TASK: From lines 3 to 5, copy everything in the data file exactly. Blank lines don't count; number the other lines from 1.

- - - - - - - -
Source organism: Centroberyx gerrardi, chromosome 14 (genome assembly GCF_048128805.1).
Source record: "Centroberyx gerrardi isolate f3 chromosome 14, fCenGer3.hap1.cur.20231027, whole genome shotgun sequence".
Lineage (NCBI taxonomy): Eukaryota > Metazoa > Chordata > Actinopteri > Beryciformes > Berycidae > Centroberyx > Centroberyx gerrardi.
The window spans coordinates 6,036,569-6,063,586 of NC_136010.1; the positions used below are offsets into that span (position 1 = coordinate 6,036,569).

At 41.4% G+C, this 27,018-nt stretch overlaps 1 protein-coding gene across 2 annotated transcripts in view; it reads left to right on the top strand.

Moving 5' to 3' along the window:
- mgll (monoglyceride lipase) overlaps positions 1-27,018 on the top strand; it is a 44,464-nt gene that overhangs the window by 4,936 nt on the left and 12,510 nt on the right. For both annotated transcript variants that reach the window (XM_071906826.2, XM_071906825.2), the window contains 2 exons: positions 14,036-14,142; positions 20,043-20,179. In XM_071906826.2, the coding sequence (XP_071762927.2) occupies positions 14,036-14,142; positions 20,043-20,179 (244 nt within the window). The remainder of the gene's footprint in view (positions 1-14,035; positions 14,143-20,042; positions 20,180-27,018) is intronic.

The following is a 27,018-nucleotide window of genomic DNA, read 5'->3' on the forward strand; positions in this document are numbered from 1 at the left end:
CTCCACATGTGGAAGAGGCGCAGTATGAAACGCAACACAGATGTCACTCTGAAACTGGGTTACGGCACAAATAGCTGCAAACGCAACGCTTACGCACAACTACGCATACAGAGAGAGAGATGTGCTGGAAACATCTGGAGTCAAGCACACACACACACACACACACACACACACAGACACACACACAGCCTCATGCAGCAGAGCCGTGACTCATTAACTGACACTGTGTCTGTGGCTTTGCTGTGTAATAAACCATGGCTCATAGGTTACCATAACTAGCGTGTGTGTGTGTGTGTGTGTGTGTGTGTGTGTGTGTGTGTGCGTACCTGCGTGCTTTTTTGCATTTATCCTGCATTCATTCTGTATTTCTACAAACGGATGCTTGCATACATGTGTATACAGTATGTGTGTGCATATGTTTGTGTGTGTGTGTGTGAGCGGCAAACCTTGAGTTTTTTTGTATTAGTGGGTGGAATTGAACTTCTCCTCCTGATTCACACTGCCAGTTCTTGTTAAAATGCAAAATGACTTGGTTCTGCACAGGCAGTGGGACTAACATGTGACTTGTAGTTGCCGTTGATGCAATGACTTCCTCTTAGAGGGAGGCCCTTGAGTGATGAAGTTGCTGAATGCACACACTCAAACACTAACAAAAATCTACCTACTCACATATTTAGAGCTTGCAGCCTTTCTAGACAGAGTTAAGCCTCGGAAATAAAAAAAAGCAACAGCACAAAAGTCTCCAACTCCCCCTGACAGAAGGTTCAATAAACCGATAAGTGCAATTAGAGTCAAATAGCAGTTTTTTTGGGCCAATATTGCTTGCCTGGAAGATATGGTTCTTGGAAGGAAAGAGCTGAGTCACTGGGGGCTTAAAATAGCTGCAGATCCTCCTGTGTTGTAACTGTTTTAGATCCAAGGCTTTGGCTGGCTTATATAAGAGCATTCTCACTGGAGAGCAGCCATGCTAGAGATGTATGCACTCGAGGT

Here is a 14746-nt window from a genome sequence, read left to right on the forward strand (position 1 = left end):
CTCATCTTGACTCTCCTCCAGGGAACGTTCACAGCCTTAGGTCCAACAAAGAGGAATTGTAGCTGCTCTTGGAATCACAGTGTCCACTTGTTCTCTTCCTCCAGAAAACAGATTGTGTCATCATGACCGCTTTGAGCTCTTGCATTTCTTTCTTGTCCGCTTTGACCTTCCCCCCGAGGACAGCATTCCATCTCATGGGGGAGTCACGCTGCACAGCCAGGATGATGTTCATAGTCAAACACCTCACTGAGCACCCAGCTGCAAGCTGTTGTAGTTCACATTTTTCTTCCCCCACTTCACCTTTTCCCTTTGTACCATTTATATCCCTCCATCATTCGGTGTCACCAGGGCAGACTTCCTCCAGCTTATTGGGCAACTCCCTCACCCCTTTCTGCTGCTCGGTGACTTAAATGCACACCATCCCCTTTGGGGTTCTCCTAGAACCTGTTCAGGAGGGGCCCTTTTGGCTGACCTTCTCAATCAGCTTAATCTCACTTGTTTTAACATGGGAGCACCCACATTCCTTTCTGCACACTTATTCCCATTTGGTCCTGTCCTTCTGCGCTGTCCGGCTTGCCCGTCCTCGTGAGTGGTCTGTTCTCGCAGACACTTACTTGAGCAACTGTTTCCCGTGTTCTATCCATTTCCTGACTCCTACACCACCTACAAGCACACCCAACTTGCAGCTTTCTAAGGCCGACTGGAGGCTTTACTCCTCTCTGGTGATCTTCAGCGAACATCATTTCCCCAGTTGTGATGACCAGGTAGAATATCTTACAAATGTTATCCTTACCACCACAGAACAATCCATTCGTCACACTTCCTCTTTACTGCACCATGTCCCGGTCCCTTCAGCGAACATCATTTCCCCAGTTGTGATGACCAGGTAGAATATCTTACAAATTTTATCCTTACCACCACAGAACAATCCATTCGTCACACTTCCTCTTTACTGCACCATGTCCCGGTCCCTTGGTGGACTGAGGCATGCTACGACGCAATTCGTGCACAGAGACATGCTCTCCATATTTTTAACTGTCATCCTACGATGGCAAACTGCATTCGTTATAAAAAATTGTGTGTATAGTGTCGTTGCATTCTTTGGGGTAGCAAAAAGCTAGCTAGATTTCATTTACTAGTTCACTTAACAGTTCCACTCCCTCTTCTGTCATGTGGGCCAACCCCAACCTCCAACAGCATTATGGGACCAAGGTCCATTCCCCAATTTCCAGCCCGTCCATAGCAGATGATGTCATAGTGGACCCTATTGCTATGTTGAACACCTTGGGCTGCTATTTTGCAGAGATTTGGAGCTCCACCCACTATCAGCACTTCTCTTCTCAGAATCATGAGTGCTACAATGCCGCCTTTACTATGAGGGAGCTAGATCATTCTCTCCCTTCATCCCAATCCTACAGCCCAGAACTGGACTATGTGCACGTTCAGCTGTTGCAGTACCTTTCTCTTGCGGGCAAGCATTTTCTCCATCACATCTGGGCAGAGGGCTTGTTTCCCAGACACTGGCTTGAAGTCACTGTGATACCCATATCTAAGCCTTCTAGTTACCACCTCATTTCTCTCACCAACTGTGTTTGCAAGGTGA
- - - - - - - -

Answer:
Lineage (NCBI taxonomy): Eukaryota > Metazoa > Chordata > Actinopteri > Beryciformes > Berycidae > Centroberyx > Centroberyx gerrardi.
The window spans coordinates 6,036,569-6,063,586 of NC_136010.1; the positions used below are offsets into that span (position 1 = coordinate 6,036,569).

At 41.4% G+C, this 27,018-nt stretch overlaps 1 protein-coding gene across 2 annotated transcripts in view; it reads left to right on the top strand.